My colleague Marieke Guy has already posted her summary of Event Amplifying With Adobe Connect and concluded “I would thoroughly recommend Adobe Connect for any event amplification, it was slick, fully customisable and easy to use“. I would agree with Marieke. As shown in the accompanying image (click for larger view) the tool provided the integration of the video-streaming, speaker’s slide and Twitter discussions which meant that the remote audience did not have to switch between different applications as has been the case for several of our previous amplified events.  It should also be noted that although the tool does use a Fl;ash interface a dedicated Adobe Connect client for iPhone/iPod Touch and iPad devices is also available.


A recent post described Shhmoozing at Metrics and Social Web Workshop. Following this initial pilot we encouraged participants at IWMW 2011 who had an iPhone, iPod Touch or iPad to install this app and use it to be able to communicate with other users whilst at the event.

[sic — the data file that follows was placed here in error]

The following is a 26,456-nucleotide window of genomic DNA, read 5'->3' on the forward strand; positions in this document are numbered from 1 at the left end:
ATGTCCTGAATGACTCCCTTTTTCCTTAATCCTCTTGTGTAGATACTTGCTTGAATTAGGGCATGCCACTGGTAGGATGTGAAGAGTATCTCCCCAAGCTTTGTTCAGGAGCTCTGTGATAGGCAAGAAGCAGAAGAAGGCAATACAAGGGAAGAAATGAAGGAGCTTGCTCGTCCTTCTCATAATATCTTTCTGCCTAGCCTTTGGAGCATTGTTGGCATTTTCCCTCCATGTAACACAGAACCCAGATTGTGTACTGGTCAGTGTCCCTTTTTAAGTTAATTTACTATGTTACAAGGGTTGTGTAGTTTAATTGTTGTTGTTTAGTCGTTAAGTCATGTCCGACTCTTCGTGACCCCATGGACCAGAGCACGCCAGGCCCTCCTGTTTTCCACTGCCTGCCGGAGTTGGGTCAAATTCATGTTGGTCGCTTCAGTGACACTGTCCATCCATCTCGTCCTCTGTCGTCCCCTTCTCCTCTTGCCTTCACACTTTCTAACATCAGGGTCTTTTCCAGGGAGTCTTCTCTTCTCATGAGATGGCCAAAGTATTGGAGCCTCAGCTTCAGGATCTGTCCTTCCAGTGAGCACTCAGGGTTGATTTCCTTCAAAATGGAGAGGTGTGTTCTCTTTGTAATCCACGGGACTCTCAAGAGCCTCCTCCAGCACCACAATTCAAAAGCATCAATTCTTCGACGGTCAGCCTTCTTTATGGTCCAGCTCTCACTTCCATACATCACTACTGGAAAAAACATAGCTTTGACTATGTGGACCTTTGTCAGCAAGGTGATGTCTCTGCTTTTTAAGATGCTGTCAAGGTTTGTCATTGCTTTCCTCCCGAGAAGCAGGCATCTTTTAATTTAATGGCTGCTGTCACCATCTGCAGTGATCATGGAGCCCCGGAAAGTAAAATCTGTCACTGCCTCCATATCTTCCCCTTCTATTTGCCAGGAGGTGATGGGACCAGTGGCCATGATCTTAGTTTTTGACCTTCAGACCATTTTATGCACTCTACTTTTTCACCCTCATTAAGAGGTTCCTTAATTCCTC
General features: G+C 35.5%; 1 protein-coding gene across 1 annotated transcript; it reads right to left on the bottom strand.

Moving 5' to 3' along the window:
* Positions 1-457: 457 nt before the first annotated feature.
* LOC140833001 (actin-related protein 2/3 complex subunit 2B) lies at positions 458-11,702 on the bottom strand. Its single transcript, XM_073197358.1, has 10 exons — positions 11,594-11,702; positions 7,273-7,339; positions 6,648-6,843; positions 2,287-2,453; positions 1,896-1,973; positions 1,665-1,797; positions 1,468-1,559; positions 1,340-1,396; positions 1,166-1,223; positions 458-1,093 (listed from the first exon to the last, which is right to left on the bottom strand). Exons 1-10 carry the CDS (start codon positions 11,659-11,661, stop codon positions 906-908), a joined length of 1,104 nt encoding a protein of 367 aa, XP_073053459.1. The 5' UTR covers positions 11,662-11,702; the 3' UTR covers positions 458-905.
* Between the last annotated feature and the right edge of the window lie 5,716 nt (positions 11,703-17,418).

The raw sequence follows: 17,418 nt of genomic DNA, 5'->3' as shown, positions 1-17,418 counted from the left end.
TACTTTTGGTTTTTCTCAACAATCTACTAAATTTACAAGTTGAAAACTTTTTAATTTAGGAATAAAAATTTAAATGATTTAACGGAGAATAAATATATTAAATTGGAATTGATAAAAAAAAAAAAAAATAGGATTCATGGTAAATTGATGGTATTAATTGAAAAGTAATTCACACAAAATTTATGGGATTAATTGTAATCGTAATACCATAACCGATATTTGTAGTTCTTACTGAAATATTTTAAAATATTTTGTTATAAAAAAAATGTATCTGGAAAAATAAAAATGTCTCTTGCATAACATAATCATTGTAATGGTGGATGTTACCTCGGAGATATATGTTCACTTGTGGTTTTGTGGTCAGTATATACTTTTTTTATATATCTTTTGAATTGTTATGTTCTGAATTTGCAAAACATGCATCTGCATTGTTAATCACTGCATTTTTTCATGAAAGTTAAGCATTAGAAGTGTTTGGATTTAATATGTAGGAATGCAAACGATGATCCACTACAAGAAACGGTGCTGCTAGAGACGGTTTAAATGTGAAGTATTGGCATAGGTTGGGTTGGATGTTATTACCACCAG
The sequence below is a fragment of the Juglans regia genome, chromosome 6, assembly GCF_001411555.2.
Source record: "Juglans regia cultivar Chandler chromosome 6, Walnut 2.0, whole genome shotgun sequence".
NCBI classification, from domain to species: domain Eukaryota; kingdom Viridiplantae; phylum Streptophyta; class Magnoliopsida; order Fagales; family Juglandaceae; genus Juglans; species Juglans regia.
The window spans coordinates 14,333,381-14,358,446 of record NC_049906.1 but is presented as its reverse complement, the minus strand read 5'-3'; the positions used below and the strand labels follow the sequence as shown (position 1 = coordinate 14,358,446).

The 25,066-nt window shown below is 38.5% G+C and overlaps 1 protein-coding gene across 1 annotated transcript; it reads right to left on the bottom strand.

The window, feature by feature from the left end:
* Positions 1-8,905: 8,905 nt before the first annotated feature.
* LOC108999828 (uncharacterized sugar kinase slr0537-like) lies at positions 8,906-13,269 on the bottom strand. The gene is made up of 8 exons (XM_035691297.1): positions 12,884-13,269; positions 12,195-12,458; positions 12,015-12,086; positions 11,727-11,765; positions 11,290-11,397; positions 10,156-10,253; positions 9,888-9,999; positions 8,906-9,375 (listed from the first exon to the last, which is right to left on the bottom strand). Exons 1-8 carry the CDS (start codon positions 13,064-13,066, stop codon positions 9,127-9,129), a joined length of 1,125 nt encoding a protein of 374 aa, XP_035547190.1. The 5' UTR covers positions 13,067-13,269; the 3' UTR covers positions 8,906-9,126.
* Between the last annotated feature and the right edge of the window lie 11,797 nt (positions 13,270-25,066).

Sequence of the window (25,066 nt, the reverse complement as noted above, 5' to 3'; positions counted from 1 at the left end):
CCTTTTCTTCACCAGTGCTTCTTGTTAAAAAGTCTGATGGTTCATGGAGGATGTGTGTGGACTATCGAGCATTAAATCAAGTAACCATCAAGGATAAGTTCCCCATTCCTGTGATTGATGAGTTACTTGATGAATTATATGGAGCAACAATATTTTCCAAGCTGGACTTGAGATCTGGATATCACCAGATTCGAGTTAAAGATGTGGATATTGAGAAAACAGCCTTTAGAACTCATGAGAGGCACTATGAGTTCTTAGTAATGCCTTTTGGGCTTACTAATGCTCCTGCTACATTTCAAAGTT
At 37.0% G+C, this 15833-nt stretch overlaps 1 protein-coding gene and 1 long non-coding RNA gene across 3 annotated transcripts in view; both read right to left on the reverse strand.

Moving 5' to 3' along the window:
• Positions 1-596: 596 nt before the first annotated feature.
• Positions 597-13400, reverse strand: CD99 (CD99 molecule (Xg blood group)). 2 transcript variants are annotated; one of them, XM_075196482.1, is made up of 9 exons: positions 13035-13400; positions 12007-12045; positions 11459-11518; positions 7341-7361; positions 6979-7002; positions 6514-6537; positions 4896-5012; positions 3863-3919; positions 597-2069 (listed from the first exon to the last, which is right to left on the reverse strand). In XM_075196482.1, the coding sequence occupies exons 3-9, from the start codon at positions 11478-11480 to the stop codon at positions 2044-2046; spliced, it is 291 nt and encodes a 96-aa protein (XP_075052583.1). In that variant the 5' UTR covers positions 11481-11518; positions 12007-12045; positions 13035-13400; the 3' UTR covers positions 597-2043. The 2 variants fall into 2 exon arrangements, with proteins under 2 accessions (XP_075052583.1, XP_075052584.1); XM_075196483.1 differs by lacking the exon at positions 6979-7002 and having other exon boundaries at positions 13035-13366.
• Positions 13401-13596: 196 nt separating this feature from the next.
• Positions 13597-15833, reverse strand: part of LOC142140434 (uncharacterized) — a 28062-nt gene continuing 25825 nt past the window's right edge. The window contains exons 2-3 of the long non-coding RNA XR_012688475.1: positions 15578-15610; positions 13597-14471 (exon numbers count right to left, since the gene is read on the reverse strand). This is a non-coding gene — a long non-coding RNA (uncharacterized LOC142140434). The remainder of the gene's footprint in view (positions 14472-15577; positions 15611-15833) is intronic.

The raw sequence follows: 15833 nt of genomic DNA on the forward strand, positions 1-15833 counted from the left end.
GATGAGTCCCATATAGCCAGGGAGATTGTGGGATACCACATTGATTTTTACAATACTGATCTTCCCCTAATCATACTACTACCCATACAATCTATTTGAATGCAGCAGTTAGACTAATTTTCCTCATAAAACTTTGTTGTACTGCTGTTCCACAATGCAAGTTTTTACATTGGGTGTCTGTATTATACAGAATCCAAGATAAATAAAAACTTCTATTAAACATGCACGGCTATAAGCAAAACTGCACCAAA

A total of 35 participants used the app at the event.  Whilst I am not aware of any significant use being made of the tool I did receive a message saying that six people couldn’t find their way to the bar on the first evening of the event. This suggested a potentially valuable use for Shhmooze: being able to contact event organisers without having to post publicly (as would be the case with Twitter unless the organisers followed all the participants’ Twitter accounts) or having to divulge mobile phones numbers.

For the IWMW 2011 event I suspect that most participants would be happy to make use of Twitter as a communications channel and so did not feel the need to use Shhmmooze to support their interactions with others at the event.  However for events in which use of Twitter isn’t the norm I do feel that a service such as Shhmooze could have a useful role to play.